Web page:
In Mark Twain’s book “Roughing It”, he described what it was like floating off the north shore of Lake Tahoe in a little skiff.
“So singularly clear was the water, that where it was only twenty or thirty feet deep the bottom was so perfectly distinct that the boat seemed floating in the air. Yes, where it was even eighty feet deep. Every little pebble was distinct, every speckled trout, every hand’s-breadth of sand.”
In the years since that 1887 description of Tahoe’s water was written, the clarity of our lake has been degraded. Unfortunately, Lake Tahoe is definitely not as clear today as it used to be.
Regular measurements of Tahoe’s water clarity began in 1968. At that time a submerged white disc could clearly be seen at a depth of 100 feet. Today, a white disc disappears at around 70 feet. That’s the loss of about 9 inches of clarity per year.
Research into water quality has uncovered the causes of Tahoe’s decline. There has been an increase in fine sediment particles, as well as an increased growth of algae due to higher nutrient levels in the water. Automobile emissions, and both urban and forested area’s runoff can act like a fertilizer, speeding the algae growth. It’s a simple formula: more algae and fine sediment particles in the water equal less clarity.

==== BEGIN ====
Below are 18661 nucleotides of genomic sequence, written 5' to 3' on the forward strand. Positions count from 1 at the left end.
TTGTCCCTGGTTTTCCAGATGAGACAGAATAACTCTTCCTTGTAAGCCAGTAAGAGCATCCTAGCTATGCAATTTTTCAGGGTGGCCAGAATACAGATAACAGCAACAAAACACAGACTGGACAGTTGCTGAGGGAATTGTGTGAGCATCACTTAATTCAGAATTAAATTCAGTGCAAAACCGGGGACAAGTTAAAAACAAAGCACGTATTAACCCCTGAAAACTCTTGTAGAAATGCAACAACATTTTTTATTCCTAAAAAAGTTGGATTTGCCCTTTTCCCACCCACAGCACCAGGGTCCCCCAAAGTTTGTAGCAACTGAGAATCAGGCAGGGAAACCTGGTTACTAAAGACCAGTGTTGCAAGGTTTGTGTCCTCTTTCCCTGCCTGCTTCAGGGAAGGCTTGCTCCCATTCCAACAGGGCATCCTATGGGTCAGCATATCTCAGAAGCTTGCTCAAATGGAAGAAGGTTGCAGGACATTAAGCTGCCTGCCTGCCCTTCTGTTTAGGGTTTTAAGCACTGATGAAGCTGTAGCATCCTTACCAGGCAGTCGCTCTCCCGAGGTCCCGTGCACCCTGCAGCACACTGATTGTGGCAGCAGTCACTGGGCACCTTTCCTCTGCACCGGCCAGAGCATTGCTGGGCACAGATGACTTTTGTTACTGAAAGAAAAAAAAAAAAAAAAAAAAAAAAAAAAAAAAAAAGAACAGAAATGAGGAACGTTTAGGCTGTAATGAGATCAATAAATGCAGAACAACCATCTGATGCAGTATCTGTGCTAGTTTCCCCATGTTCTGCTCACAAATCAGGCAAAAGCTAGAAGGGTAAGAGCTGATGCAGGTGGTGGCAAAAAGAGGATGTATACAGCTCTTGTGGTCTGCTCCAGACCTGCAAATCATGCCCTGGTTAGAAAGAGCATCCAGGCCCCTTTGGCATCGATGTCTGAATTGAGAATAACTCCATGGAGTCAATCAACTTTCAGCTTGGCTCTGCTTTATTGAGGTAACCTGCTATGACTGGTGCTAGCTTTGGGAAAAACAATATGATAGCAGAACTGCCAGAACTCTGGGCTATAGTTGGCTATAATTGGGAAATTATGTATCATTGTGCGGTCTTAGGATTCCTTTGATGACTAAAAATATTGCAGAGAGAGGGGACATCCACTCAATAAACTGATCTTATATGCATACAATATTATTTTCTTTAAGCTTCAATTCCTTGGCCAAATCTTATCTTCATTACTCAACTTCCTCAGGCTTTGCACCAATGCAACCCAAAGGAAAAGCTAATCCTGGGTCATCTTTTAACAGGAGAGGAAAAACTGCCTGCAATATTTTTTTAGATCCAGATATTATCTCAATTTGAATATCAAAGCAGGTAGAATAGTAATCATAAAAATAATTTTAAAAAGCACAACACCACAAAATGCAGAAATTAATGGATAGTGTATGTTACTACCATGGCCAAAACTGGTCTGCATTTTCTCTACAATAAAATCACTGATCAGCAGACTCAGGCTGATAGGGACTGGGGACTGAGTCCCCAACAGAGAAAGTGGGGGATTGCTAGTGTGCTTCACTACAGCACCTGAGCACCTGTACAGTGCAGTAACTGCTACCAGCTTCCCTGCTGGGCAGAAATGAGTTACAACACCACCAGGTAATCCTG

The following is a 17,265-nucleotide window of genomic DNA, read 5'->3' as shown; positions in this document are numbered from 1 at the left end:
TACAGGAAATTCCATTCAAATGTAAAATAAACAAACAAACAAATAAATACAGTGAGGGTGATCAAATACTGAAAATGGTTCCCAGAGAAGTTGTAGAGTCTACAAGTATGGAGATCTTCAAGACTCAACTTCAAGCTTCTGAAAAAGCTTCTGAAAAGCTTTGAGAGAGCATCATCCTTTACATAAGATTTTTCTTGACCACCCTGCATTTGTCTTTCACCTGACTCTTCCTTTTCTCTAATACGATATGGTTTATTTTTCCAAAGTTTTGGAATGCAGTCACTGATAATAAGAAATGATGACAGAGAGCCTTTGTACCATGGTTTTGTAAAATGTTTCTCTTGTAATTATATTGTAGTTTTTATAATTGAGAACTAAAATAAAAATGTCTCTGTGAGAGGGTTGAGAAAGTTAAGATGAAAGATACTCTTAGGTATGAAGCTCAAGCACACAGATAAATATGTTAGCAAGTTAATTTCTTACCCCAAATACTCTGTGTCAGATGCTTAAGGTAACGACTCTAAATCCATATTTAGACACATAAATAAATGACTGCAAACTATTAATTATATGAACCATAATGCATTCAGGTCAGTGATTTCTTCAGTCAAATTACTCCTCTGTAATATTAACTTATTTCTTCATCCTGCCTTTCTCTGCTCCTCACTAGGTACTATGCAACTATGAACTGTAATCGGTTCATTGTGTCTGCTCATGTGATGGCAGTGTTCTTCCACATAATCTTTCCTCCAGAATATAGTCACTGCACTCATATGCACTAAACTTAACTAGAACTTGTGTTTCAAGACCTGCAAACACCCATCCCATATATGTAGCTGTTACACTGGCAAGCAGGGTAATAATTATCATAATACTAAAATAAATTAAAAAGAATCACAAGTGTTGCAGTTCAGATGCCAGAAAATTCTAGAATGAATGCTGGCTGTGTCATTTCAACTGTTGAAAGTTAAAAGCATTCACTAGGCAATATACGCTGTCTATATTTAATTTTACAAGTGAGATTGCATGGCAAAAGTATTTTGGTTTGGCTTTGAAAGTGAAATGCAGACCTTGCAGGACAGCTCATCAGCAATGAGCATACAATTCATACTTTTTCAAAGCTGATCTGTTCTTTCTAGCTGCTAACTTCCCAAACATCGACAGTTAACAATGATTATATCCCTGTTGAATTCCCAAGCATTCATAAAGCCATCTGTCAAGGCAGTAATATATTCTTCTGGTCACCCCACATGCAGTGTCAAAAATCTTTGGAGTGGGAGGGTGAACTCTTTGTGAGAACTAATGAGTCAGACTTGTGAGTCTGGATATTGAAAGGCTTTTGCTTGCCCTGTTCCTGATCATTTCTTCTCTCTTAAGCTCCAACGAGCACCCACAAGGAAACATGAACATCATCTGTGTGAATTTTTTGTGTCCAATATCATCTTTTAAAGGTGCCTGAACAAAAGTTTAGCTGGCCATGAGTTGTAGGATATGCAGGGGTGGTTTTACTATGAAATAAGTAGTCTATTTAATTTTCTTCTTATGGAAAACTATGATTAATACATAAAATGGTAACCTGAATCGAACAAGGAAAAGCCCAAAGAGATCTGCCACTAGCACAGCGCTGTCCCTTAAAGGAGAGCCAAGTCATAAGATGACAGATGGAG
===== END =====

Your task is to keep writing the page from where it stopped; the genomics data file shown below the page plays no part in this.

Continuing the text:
Lake Tahoe is not doomed to become a muddy pond, at least, not yet. There is evidence indicating that the decline of water clarity has slowed since 2000, and can even be reversed. The goal is to return to 100 feet of clarity.
The California Regional Water Board, the Lahontan Water Board, and the Nevada Division of Environmental Protection are committed to, and are working on, a strategy to bring back Lake Tahoe’s magical clarity.
For an in-depth understanding of the problem, and the work being done to decrease the pollutants causing the lake’s clarity decline, read the informative Charting The Course To Clarity. This easily read report also tells us “It takes about 700 years for a drop of water entering the lake to travel around and finally exit”. Fascinating – but how in the world did they measure that?
To get more involved in the efforts, Keep Tahoe Blue, League to Save Lake Tahoe lists ways for us to advocate, support, engage and volunteer.
Through inter-agency cooperation, citizen support, research, science, data collection, and a concept known as Tahoe Maximum Daily Load, someday we all will be able to read Mark Twain’s words and say to ourselves “Yup, he was right”.